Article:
This used to be Disney’s playground. His pride and joy began at the age of 19/20 when he began shooting his first series of films with a 4 year old actress named Virginia Davis. On October 16, 1923, “Alice’s Day at Sea”began production. So even though some people think it all started with a mouse, it really all began with a character named Alice.
Walt Disney clearly did not write the famous “Alice in Wonderland”, which was created by Lewis Carroll. Disney did feel that Alice in Wonderland was the perfect story medium for his early career as a filmmaker. It took him about twenty years to recreate Lewis Carroll’s story in its entirety.
Here’s an excerpt from the first film made with Virginia Davis playing Alice, taken from Youtube.
The films began shooting in Missouri, in Virginia’s actual home, because Walt was operating on a limited budget. Disney eventually moved the entire production to Hollywood, LA, where his brother Roy was recovering from tuberculosis. They set up a small studio in a garage, negotiating with a film distributor to produce one “Alice” picture a month.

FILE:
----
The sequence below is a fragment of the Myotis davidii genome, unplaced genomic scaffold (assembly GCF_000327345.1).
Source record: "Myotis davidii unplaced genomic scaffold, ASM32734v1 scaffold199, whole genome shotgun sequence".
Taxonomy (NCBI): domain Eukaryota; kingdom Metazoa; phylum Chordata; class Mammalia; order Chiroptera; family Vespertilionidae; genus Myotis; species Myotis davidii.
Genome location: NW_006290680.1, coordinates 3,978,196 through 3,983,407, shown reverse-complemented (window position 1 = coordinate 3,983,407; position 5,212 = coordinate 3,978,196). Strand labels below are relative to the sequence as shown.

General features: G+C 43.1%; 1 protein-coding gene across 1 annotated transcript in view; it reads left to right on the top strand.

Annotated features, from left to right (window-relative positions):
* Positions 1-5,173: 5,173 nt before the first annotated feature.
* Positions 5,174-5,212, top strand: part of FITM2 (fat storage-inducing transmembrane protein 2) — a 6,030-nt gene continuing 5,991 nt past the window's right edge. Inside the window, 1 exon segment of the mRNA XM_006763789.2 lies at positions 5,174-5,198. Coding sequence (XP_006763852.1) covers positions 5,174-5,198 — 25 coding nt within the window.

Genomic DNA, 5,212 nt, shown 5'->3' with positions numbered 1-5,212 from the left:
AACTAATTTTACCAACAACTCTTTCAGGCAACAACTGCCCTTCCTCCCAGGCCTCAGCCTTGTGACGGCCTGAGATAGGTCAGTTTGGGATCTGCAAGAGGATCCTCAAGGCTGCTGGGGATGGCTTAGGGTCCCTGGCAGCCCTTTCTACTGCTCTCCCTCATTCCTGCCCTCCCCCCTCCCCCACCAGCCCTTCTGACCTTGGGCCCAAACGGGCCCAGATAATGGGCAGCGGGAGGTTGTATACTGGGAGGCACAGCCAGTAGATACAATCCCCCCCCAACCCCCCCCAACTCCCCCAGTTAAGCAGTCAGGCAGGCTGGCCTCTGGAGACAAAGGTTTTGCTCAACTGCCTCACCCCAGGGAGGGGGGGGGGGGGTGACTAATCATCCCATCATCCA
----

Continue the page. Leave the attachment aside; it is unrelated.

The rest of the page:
Virginia was paid $100 a month starting out. By the end of the year it went up to $200 a year – which was a great salary for the early 1920s.
Some people think that Virginia Davis was eventually replaced by Disney because she aged out of the role. The truth is that she ended up moving on because her mother was not happy with her contract. Ms. Davis’ mom even turned down the speaking role of “Snow White”, which would have required her daughter to stop working for three years while the film was in production. Can you imagine living your entire life knowing that you turned down that role?
They always say “no regrets”. But I am sure she regretted her mother’s decision to turn down her new contract. Over the next twenty years, until the 1940s, Davis went onto work for other studios in other films, sometimes under the screen name of “Mary Daily”. After she was married in 1943, she slowly ended her film career to start a family.
In 2009, Virginia Davis passed away at the age of 90. August 15th will mark the anniversary of her death. Although there were several child actors before her, she certainly made her mark as one of the more memorable early film stars of the United States, even preceeding Shirley Temple (who also had beautiful curls).